How Chris Christie’s Traffic Problem Spans Beyond The George Washington Bridge


Gov. Chris Christie (R-NJ) is facing blowback over emails suggesting his administration deliberately caused a week-long traffic jam on one of the busiest thoroughfares into New York City, allegedly for political retribution. Lane closures on the George Washington Bridge stranded schoolkids, commuters, and paramedics responding to four medical emergencies. While the abuse of power and petty politics at play have whipped the local fiasco up into a national scandal, New Jersey’s traffic woes have been building steadily to crisis levels for years — helped along by Christie.

Commuters to New York City spend nearly 60 hours in traffic a year, wasting far more time on the road than the average American. Much of that traffic bottlenecks across the George Washington Bridge, the busiest road bridge in the world. Congestion is only expected to get worse as people continue to flock to the New York suburbs.

But as New Jersey’s nightmarish traffic devolved over the years, Christie has dealt severe and repeated blows to the only viable solution to ease the area’s gridlock: public transportation.

To alleviate the constant traffic jams into New York, New Jersey spent 14 years planning and finally broke ground on a new commuter rail tunnel in 2009. The Access to the Region’s Core (ARC) Tunnel was expected to double the number of trains that could enter Manhattan, shave off 15-30 minutes from commutes, and convert thousands of New Jersey drivers into train passengers. In October 2010, Christie abruptly canceled the project, claiming unforeseen costs. A Government Accountability Office (GAO) report later concluded that Christie had greatly exaggerated these costs.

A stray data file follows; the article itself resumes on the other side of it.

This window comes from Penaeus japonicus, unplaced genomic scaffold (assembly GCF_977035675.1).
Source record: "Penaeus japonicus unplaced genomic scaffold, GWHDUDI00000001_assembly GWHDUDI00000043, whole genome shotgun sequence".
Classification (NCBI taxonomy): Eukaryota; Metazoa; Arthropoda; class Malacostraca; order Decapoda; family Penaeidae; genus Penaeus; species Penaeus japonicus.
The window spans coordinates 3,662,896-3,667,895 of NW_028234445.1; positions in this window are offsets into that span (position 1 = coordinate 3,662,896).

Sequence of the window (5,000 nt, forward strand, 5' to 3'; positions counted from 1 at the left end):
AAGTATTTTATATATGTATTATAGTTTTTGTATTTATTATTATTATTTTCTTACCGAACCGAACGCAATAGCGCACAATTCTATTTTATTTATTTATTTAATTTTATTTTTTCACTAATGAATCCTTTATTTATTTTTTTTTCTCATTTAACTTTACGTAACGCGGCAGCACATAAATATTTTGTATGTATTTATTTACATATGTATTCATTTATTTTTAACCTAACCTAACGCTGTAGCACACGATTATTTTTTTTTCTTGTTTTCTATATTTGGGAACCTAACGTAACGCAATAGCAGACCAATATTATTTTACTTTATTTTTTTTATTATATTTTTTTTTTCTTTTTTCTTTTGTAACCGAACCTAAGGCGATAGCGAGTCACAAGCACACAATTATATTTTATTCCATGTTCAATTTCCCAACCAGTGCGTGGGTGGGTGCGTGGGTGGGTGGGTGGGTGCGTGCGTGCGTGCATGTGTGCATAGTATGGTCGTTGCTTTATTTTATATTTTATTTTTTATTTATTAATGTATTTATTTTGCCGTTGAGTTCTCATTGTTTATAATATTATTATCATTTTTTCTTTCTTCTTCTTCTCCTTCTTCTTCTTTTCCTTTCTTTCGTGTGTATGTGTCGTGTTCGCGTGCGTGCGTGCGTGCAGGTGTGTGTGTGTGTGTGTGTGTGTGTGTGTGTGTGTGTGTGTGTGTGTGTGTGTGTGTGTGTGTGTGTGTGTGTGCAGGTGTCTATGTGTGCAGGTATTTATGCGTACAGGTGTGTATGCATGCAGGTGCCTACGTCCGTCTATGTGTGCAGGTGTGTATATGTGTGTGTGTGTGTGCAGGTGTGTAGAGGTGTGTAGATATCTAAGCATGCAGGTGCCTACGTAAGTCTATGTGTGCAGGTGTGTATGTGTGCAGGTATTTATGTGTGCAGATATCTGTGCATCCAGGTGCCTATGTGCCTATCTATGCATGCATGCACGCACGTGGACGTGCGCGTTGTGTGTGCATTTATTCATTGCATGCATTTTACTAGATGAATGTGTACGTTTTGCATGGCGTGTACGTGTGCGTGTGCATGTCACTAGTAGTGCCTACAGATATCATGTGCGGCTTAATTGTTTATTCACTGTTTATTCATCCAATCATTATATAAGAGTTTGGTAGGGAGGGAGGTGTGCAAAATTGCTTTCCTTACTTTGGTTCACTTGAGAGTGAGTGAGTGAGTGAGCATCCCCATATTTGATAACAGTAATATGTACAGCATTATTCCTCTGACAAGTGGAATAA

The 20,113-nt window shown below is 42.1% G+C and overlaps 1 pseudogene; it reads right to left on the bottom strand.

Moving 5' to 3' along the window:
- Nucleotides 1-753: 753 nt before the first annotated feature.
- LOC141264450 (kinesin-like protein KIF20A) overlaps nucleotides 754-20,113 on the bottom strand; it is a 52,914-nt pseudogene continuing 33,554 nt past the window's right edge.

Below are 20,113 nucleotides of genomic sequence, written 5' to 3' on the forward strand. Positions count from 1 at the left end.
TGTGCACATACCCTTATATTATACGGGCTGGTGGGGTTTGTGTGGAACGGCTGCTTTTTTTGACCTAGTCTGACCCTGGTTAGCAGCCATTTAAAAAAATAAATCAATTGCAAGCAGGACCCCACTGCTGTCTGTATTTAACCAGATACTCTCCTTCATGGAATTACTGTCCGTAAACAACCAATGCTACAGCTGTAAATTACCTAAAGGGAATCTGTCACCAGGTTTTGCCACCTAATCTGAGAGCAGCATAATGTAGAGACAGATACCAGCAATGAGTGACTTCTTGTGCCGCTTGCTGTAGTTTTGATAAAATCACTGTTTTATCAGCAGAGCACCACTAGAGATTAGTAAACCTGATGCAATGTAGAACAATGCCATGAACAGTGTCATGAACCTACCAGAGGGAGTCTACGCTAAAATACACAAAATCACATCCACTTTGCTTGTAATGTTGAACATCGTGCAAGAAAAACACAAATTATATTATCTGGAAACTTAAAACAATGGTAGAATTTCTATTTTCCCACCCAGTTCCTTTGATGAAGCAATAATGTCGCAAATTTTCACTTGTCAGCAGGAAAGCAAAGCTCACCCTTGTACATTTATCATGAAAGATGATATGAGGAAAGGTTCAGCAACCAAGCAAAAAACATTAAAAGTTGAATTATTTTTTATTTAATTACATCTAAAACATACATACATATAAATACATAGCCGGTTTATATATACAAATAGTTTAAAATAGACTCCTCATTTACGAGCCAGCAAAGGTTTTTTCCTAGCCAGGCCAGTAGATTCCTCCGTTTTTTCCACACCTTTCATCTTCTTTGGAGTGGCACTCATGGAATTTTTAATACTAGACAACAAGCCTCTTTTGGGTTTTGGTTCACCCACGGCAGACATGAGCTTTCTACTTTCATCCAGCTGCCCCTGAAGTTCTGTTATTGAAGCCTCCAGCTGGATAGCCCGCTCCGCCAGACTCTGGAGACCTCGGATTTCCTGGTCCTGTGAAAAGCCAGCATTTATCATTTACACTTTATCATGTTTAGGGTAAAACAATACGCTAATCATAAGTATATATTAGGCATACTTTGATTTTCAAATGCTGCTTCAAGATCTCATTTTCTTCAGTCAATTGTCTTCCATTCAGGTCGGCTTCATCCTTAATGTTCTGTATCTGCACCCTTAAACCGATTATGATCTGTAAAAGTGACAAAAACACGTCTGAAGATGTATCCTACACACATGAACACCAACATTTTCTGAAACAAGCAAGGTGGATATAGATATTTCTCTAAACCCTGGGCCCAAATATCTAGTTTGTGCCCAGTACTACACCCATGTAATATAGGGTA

The money set aside for the thwarted tunnel was then diverted into the state’s depleted Transportation Trust Fund, which pays for basic maintenance for highways, roads, bridges, mass transit, and other infrastructure. The trust fund usually draws from gas taxes paid by drivers, but Christie has refused to raise the tax despite the state’s transportation woes. New Jersey Democrats accused the governor of tanking the tunnel in order to avoid raising the gas tax.

The existing commuter rail, New Jersey Transit, also took a hit after Christie became governor. Christie suddenly froze $33 million in state subsidies to the agency. Soon after this decision, NJ Transit was forced to cut service and hike fares for the first time since 2007. The cancellation of the ARC Tunnel also sucked up NJ Transit’s revenue gains, leaving the agency on the hook for millions of dollars in lawsuits and insurance costs triggered by Christie’s decision. Meanwhile, demand for more public transportation is exploding — along with commute times.

In light of this protracted war on car alternatives, Christie’s traffic scandal may strike a particularly sore spot for his constituents. After all, they’ll still be sitting in traffic long after the TV crews lose interest.